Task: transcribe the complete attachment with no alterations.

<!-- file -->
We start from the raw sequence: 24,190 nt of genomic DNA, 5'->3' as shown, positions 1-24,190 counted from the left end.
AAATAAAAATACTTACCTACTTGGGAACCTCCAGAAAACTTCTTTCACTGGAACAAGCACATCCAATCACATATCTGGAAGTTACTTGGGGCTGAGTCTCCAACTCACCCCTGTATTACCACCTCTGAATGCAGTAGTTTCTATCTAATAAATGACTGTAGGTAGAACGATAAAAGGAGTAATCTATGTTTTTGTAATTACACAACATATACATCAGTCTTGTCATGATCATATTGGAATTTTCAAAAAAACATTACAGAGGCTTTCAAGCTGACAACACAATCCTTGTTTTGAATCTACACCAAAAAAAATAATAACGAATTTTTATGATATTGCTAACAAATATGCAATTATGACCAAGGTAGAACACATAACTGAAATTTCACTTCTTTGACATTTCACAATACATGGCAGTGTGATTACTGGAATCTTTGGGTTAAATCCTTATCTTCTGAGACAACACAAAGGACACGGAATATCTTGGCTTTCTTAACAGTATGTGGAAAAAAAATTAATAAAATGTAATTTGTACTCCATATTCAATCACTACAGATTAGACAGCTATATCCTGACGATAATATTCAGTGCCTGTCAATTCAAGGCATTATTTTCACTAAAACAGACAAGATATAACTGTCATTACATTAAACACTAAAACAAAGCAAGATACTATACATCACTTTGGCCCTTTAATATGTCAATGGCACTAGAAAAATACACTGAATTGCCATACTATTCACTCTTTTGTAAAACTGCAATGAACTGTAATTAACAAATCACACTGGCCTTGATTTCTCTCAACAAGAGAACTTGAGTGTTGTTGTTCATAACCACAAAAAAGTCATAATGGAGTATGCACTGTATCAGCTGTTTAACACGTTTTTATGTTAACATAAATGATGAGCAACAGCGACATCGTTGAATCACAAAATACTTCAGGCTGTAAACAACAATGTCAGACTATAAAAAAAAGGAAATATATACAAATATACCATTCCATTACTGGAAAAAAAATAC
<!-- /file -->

We start from the raw sequence: 24,190 nt of genomic DNA, 5'->3' as shown, positions 1-24,190 counted from the left end.
AAATAAAAATACTTACCTACTTGGGAACCTCCAGAAAACTTCTTTCACTGGAACAAGCACATCCAATCACATATCTGGAAGTTACTTGGGGCTGAGTCTCCAACTCACCCCTGTATTACCACCTCTGAATGCAGTAGTTTCTATCTAATAAATGACTGTAGGTAGAACGATAAAAGGAGTAATCTATGTTTTTGTAATTACACAACATATACATCAGTCTTGTCATGATCATATTGGAATTTTCAAAAAAACATTACAGAGGCTTTCAAGCTGACAACACAATCCTTGTTTTGAATCTACACCAAAAAAAATAATAACGAATTTTTATGATATTGCTAACAAATATGCAATTATGACCAAGGTAGAACACATAACTGAAATTTCACTTCTTTGACATTTCACAATACATGGCAGTGTGATTACTGGAATCTTTGGGTTAAATCCTTATCTTCTGAGACAACACAAAGGACACGGAATATCTTGGCTTTCTTAACAGTATGTGGAAAAAAAATTAATAAAATGTAATTTGTACTCCATATTCAATCACTACAGATTAGACAGCTATATCCTGACGATAATATTCAGTGCCTGTCAATTCAAGGCATTATTTTCACTAAAACAGACAAGATATAACTGTCATTACATTAAACACTAAAACAAAGCAAGATACTATACATCACTTTGGCCCTTTAATATGTCAATGGCACTAGAAAAATACACTGAATTGCCATACTATTCACTCTTTTGTAAAACTGCAATGAACTGTAATTAACAAATCACACTGGCCTTGATTTCTCTCAACAAGAGAACTTGAGTGTTGTTGTTCATAACCACAAAAAAGTCATAATGGAGTATGCACTGTATCAGCTGTTTAACACGTTTTTATGTTAACATAAATGATGAGCAACAGCGACATCGTTGAATCACAAAATACTTCAGGCTGTAAACAACAATGTCAGACTATAAAAAAAAGGAAATATATACAAATATACCATTCCATTACTGGAAAAAAAATAC